Souse BBQ owner Rob Griffin has been spreading the good word about traditional eastern Carolina barbecue since long before he started his business, but after a series of fortuitous events, he decided to start selling his sauce for real. In just two short years, the response has been overwhelmingly positive. Recently, he won second place in Our State magazine’s Sauce Boss contest and was named Best Vinegar-Based Sauce in the North Carolina Hot Sauce contest in September 2013. Charlotte Myer, our Specialty Food Buyer, spent some time chatting with him about his passion for eastern Carolina barbecue, the secrets to small business success and more. Read on for excerpts from that conversation, and to learn more about the story behind Souse BBQ!
CM: First of all, I would just love to hear a little bit about how you got started making Souse BBQ Sauce.
RG: This is a version of a recipe I inherited from an old family friend years ago. My dad and I made it for about five years, just in small batches in our garage, and we’d give a gallon to a friend, a gallon to a family member, just a little bit here and there. Then in 2011, my wife and I were planning our wedding, and we felt really strongly about making it very North Carolina-centric, so we had dogwood flowers, we had barbecue, we got married at the college. We were trying to decide what to give away to our guests, and she suggested giving away my barbecue sauce, which is a vinegar-based barbecue sauce like what is traditional to North Carolina. So I made a few batches and bottled it in mason jars, and that’s what we gave out! Fast forward one week, we came back from the honeymoon, and I had about 20 emails and voicemails saying, “Can I have more?”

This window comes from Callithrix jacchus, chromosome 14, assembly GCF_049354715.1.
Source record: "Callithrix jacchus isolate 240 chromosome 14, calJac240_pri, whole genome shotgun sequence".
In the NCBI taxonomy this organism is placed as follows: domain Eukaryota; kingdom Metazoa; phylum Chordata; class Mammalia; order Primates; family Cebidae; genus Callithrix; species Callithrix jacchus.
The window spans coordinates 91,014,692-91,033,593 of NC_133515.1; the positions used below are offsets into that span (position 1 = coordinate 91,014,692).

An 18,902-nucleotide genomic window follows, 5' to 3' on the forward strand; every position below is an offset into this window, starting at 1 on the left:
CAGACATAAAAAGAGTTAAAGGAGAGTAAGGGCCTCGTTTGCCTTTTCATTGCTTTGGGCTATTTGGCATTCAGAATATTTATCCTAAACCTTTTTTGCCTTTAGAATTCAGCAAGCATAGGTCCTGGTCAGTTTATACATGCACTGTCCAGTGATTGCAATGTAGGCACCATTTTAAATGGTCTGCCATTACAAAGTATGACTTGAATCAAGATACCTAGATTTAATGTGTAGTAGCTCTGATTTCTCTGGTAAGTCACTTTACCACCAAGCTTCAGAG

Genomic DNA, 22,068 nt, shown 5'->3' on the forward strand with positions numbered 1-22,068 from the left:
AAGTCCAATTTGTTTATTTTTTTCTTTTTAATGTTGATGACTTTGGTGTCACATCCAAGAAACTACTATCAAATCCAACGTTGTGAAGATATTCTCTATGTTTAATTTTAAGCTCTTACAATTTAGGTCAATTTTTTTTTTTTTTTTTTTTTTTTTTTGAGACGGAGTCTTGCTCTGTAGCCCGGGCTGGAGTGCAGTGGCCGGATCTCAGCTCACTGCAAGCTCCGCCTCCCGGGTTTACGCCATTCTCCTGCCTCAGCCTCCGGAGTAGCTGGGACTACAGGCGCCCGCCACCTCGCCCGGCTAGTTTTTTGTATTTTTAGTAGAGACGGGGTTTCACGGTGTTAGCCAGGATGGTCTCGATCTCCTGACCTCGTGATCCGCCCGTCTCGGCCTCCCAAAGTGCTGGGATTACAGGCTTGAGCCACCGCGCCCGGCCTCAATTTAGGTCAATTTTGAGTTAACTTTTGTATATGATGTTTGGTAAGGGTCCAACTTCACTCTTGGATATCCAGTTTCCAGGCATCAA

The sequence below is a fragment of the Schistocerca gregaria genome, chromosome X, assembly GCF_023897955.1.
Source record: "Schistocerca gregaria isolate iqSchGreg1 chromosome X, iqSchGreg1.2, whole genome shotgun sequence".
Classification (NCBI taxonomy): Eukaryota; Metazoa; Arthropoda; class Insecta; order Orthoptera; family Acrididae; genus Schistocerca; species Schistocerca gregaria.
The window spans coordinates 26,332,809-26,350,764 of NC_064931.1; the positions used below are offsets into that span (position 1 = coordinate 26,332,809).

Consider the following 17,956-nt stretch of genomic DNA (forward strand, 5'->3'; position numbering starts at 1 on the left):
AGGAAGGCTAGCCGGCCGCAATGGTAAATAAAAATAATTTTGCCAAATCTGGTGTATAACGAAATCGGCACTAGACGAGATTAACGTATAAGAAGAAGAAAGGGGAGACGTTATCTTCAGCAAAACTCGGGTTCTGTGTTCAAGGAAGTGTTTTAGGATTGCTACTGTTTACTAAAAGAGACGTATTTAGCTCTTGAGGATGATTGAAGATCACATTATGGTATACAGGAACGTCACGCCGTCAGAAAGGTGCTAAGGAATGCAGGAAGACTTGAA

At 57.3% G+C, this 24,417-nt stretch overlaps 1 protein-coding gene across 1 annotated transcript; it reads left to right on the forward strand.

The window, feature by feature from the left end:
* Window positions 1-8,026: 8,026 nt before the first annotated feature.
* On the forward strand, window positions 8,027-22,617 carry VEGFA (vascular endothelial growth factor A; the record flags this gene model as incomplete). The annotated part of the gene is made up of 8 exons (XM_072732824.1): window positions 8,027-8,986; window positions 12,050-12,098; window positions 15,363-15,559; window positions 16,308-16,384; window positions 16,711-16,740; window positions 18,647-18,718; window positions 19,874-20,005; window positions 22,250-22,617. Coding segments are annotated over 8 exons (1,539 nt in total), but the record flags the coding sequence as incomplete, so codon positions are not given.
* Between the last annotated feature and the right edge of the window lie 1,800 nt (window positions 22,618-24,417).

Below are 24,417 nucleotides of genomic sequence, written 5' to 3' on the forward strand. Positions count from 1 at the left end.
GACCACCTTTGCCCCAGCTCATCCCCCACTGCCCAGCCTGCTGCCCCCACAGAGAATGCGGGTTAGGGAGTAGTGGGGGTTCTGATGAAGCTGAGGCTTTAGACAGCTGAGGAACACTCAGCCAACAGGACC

I really wrestled with whether or not to make more and give it away. I thought about it, and I decided that over the course of a year I could spend a little bit of money and make a go of selling it. I spent the next year working on the marketing, the branding, coming up with the label and design, getting all my ducks in a row, and made my first batch to sell in late May 2012.